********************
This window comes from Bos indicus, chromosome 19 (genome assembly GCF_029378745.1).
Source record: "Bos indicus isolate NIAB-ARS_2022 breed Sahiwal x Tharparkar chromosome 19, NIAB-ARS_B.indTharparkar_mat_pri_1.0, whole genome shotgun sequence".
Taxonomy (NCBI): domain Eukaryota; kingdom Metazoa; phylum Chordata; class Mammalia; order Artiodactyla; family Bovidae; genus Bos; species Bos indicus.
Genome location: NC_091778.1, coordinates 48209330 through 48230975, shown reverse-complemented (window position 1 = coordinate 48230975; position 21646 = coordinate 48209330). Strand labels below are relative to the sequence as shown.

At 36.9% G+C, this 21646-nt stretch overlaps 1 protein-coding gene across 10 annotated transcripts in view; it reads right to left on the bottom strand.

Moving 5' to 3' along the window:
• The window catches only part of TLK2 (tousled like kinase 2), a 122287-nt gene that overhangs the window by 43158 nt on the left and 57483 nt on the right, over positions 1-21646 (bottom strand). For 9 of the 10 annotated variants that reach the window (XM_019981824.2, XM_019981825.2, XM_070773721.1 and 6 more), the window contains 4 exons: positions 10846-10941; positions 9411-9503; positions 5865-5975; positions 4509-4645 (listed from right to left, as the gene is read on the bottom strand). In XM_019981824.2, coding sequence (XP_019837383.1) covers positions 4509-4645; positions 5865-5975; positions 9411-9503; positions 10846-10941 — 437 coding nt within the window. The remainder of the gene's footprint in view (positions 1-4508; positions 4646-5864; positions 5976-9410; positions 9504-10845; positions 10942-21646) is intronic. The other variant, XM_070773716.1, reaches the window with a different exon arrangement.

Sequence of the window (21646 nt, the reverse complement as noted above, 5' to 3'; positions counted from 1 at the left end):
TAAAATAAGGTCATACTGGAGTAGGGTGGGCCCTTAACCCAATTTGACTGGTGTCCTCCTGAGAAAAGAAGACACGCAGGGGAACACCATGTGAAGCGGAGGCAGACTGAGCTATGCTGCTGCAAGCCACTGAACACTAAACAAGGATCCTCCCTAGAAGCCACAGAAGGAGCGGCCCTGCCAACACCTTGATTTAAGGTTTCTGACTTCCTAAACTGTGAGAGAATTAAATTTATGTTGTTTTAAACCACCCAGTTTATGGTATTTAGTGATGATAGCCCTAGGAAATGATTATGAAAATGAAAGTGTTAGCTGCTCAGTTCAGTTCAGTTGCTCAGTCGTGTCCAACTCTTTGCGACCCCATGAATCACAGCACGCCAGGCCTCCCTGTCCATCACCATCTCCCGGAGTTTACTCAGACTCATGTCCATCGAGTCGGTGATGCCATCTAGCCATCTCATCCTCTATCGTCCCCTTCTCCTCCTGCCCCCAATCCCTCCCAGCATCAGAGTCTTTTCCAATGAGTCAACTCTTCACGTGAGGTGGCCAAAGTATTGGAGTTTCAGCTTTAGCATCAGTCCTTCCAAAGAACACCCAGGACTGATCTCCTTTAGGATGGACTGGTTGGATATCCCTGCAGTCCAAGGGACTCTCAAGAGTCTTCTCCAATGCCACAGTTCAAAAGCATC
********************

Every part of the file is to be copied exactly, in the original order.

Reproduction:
This window comes from Bos indicus, chromosome 19 (genome assembly GCF_029378745.1).
Source record: "Bos indicus isolate NIAB-ARS_2022 breed Sahiwal x Tharparkar chromosome 19, NIAB-ARS_B.indTharparkar_mat_pri_1.0, whole genome shotgun sequence".
Taxonomy (NCBI): domain Eukaryota; kingdom Metazoa; phylum Chordata; class Mammalia; order Artiodactyla; family Bovidae; genus Bos; species Bos indicus.
Genome location: NC_091778.1, coordinates 48209330 through 48230975, shown reverse-complemented (window position 1 = coordinate 48230975; position 21646 = coordinate 48209330). Strand labels below are relative to the sequence as shown.

At 36.9% G+C, this 21646-nt stretch overlaps 1 protein-coding gene across 10 annotated transcripts in view; it reads right to left on the bottom strand.

Moving 5' to 3' along the window:
• The window catches only part of TLK2 (tousled like kinase 2), a 122287-nt gene that overhangs the window by 43158 nt on the left and 57483 nt on the right, over positions 1-21646 (bottom strand). For 9 of the 10 annotated variants that reach the window (XM_019981824.2, XM_019981825.2, XM_070773721.1 and 6 more), the window contains 4 exons: positions 10846-10941; positions 9411-9503; positions 5865-5975; positions 4509-4645 (listed from right to left, as the gene is read on the bottom strand). In XM_019981824.2, coding sequence (XP_019837383.1) covers positions 4509-4645; positions 5865-5975; positions 9411-9503; positions 10846-10941 — 437 coding nt within the window. The remainder of the gene's footprint in view (positions 1-4508; positions 4646-5864; positions 5976-9410; positions 9504-10845; positions 10942-21646) is intronic. The other variant, XM_070773716.1, reaches the window with a different exon arrangement.

Sequence of the window (21646 nt, the reverse complement as noted above, 5' to 3'; positions counted from 1 at the left end):
TAAAATAAGGTCATACTGGAGTAGGGTGGGCCCTTAACCCAATTTGACTGGTGTCCTCCTGAGAAAAGAAGACACGCAGGGGAACACCATGTGAAGCGGAGGCAGACTGAGCTATGCTGCTGCAAGCCACTGAACACTAAACAAGGATCCTCCCTAGAAGCCACAGAAGGAGCGGCCCTGCCAACACCTTGATTTAAGGTTTCTGACTTCCTAAACTGTGAGAGAATTAAATTTATGTTGTTTTAAACCACCCAGTTTATGGTATTTAGTGATGATAGCCCTAGGAAATGATTATGAAAATGAAAGTGTTAGCTGCTCAGTTCAGTTCAGTTGCTCAGTCGTGTCCAACTCTTTGCGACCCCATGAATCACAGCACGCCAGGCCTCCCTGTCCATCACCATCTCCCGGAGTTTACTCAGACTCATGTCCATCGAGTCGGTGATGCCATCTAGCCATCTCATCCTCTATCGTCCCCTTCTCCTCCTGCCCCCAATCCCTCCCAGCATCAGAGTCTTTTCCAATGAGTCAACTCTTCACGTGAGGTGGCCAAAGTATTGGAGTTTCAGCTTTAGCATCAGTCCTTCCAAAGAACACCCAGGACTGATCTCCTTTAGGATGGACTGGTTGGATATCCCTGCAGTCCAAGGGACTCTCAAGAGTCTTCTCCAATGCCACAGTTCAAAAGCATC